As a general principle, when cases are settled and judgments are entered, they are final, except for some fairly limited rights of appeal. Most people are of the opinion that if you do not like what a judge does you simply can appeal their decision. Usually, you have to do more than just show that the judge may be wrong. Often, the Court of Appeals will only reverse the trial judge if there was an “abuse of discretion.” The courts are even more reluctant to set aside a settlement.
One exception to that rule which makes an appeal difficult is if one party committed fraud. The party against whom the fraud was committed may have recourse. This is consistent with fair play. If people can come out ahead by lying, it greatly increases the temptation to do so. Recently, there was a case in Michigan where a husband tried to set aside a property settlement based on fraud or mutual mistake, either of which can sometimes be a basis for setting aside a settlement.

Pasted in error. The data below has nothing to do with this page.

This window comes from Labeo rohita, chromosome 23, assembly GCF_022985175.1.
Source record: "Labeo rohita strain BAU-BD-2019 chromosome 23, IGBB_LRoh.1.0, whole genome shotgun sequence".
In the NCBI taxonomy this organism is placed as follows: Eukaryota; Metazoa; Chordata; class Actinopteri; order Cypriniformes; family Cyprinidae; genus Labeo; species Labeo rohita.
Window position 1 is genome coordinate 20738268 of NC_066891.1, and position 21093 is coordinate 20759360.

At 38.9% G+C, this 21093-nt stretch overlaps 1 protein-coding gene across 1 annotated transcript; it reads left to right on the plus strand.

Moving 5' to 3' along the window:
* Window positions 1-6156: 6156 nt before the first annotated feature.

In this particular case, the real property retained by the husband turned out to be overvalued by $10 million. It was overvalued because of fraud. However, the fraud was not a fraud committed by his wife, rather a business partner prior to the divorce. The court refused to set aside the settlement because it was not the wife who was the fraudulent party.